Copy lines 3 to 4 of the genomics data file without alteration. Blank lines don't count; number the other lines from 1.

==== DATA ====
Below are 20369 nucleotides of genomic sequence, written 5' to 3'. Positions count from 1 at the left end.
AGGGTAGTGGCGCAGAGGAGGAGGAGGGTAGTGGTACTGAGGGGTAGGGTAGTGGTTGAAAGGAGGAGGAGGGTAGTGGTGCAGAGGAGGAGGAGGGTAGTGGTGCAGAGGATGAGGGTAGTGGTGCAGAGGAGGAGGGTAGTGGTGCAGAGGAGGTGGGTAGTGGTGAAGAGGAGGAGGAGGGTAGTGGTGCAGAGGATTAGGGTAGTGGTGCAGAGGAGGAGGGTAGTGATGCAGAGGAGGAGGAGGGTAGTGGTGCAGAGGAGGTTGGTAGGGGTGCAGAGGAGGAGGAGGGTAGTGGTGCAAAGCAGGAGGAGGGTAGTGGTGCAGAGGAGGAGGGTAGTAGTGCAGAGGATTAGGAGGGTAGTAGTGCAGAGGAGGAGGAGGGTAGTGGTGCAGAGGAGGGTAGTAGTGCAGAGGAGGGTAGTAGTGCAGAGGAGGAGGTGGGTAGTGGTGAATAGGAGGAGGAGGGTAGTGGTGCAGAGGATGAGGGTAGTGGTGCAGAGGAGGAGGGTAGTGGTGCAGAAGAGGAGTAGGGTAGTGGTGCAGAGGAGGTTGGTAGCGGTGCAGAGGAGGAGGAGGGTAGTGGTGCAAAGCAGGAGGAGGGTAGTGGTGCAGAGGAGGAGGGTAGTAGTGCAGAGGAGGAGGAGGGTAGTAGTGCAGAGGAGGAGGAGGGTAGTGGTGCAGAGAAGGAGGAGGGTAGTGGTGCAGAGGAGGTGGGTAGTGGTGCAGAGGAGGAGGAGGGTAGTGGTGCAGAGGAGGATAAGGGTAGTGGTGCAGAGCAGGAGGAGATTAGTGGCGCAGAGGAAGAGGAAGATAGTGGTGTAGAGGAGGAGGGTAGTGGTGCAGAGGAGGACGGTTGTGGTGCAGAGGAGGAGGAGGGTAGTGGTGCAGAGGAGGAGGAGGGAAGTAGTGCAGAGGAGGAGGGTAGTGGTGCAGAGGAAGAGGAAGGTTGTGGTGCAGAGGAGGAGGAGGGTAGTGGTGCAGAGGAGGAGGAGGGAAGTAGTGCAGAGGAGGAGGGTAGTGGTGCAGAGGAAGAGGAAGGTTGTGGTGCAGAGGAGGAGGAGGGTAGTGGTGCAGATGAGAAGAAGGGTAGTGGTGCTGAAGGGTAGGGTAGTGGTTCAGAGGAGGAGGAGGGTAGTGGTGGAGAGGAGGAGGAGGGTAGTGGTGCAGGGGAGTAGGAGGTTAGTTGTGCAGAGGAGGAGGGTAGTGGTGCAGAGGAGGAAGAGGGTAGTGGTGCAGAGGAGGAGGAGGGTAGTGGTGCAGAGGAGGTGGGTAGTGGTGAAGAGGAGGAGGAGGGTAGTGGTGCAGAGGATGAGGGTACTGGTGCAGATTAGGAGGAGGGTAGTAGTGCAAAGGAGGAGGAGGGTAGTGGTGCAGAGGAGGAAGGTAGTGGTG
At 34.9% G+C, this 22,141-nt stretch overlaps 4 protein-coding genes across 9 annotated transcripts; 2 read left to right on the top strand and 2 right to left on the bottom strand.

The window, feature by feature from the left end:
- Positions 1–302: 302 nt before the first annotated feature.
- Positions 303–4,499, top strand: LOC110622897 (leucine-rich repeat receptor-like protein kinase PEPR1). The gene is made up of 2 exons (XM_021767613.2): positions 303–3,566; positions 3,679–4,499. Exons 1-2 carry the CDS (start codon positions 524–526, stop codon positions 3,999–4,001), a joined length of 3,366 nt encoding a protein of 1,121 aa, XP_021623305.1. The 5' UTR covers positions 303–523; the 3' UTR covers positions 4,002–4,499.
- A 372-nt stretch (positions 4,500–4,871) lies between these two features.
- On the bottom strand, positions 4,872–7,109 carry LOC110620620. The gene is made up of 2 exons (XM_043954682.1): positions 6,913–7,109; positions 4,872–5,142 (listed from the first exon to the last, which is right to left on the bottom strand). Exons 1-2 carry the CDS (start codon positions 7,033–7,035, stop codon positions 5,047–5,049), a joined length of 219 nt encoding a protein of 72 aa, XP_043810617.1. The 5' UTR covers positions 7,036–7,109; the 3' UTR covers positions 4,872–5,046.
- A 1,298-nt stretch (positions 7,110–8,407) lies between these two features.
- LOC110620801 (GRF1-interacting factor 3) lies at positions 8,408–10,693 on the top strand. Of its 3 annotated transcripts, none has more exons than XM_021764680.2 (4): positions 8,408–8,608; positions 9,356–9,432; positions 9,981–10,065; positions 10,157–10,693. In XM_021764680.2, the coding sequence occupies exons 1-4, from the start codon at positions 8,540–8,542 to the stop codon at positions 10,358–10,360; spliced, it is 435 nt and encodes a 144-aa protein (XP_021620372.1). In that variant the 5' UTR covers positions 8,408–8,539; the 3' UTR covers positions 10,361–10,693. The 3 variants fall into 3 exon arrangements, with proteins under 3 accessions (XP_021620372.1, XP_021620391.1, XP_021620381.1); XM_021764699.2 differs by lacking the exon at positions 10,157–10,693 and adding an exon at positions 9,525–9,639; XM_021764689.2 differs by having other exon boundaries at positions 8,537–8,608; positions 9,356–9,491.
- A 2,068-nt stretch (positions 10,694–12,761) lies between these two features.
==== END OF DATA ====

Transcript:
At 34.9% G+C, this 22,141-nt stretch overlaps 4 protein-coding genes across 9 annotated transcripts; 2 read left to right on the top strand and 2 right to left on the bottom strand.

The window, feature by feature from the left end: